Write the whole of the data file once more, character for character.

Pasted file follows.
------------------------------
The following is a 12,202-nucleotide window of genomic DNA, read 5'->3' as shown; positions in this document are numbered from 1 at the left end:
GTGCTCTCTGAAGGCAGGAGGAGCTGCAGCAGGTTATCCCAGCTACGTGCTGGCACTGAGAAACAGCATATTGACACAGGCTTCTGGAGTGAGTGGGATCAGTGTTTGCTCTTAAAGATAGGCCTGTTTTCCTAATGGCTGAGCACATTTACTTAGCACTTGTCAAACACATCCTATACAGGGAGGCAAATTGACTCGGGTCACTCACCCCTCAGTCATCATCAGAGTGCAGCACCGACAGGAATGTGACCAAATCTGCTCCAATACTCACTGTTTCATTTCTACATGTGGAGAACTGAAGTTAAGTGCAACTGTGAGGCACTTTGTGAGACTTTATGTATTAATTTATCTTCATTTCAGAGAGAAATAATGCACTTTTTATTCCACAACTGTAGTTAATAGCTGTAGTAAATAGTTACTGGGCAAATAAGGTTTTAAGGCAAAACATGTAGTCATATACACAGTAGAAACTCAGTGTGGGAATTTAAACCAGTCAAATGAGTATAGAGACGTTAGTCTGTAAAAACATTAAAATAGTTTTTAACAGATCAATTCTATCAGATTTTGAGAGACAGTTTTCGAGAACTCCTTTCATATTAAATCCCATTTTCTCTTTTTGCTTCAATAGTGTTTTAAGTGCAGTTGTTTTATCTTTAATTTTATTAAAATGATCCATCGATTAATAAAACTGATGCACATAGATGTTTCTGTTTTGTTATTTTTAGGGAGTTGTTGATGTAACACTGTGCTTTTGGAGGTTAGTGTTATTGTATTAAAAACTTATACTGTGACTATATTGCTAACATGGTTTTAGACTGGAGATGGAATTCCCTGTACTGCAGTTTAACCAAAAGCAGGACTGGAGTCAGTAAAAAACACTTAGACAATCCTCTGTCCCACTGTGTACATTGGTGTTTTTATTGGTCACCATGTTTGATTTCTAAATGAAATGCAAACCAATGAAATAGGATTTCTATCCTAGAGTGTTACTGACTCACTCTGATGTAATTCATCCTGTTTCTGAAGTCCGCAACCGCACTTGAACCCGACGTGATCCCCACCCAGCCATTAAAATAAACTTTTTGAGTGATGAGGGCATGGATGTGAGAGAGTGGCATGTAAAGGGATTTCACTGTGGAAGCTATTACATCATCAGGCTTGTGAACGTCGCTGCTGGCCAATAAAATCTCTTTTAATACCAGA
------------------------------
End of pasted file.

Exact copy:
The following is a 12,202-nucleotide window of genomic DNA, read 5'->3' as shown; positions in this document are numbered from 1 at the left end:
GTGCTCTCTGAAGGCAGGAGGAGCTGCAGCAGGTTATCCCAGCTACGTGCTGGCACTGAGAAACAGCATATTGACACAGGCTTCTGGAGTGAGTGGGATCAGTGTTTGCTCTTAAAGATAGGCCTGTTTTCCTAATGGCTGAGCACATTTACTTAGCACTTGTCAAACACATCCTATACAGGGAGGCAAATTGACTCGGGTCACTCACCCCTCAGTCATCATCAGAGTGCAGCACCGACAGGAATGTGACCAAATCTGCTCCAATACTCACTGTTTCATTTCTACATGTGGAGAACTGAAGTTAAGTGCAACTGTGAGGCACTTTGTGAGACTTTATGTATTAATTTATCTTCATTTCAGAGAGAAATAATGCACTTTTTATTCCACAACTGTAGTTAATAGCTGTAGTAAATAGTTACTGGGCAAATAAGGTTTTAAGGCAAAACATGTAGTCATATACACAGTAGAAACTCAGTGTGGGAATTTAAACCAGTCAAATGAGTATAGAGACGTTAGTCTGTAAAAACATTAAAATAGTTTTTAACAGATCAATTCTATCAGATTTTGAGAGACAGTTTTCGAGAACTCCTTTCATATTAAATCCCATTTTCTCTTTTTGCTTCAATAGTGTTTTAAGTGCAGTTGTTTTATCTTTAATTTTATTAAAATGATCCATCGATTAATAAAACTGATGCACATAGATGTTTCTGTTTTGTTATTTTTAGGGAGTTGTTGATGTAACACTGTGCTTTTGGAGGTTAGTGTTATTGTATTAAAAACTTATACTGTGACTATATTGCTAACATGGTTTTAGACTGGAGATGGAATTCCCTGTACTGCAGTTTAACCAAAAGCAGGACTGGAGTCAGTAAAAAACACTTAGACAATCCTCTGTCCCACTGTGTACATTGGTGTTTTTATTGGTCACCATGTTTGATTTCTAAATGAAATGCAAACCAATGAAATAGGATTTCTATCCTAGAGTGTTACTGACTCACTCTGATGTAATTCATCCTGTTTCTGAAGTCCGCAACCGCACTTGAACCCGACGTGATCCCCACCCAGCCATTAAAATAAACTTTTTGAGTGATGAGGGCATGGATGTGAGAGAGTGGCATGTAAAGGGATTTCACTGTGGAAGCTATTACATCATCAGGCTTGTGAACGTCGCTGCTGGCCAATAAAATCTCTTTTAATACCAGA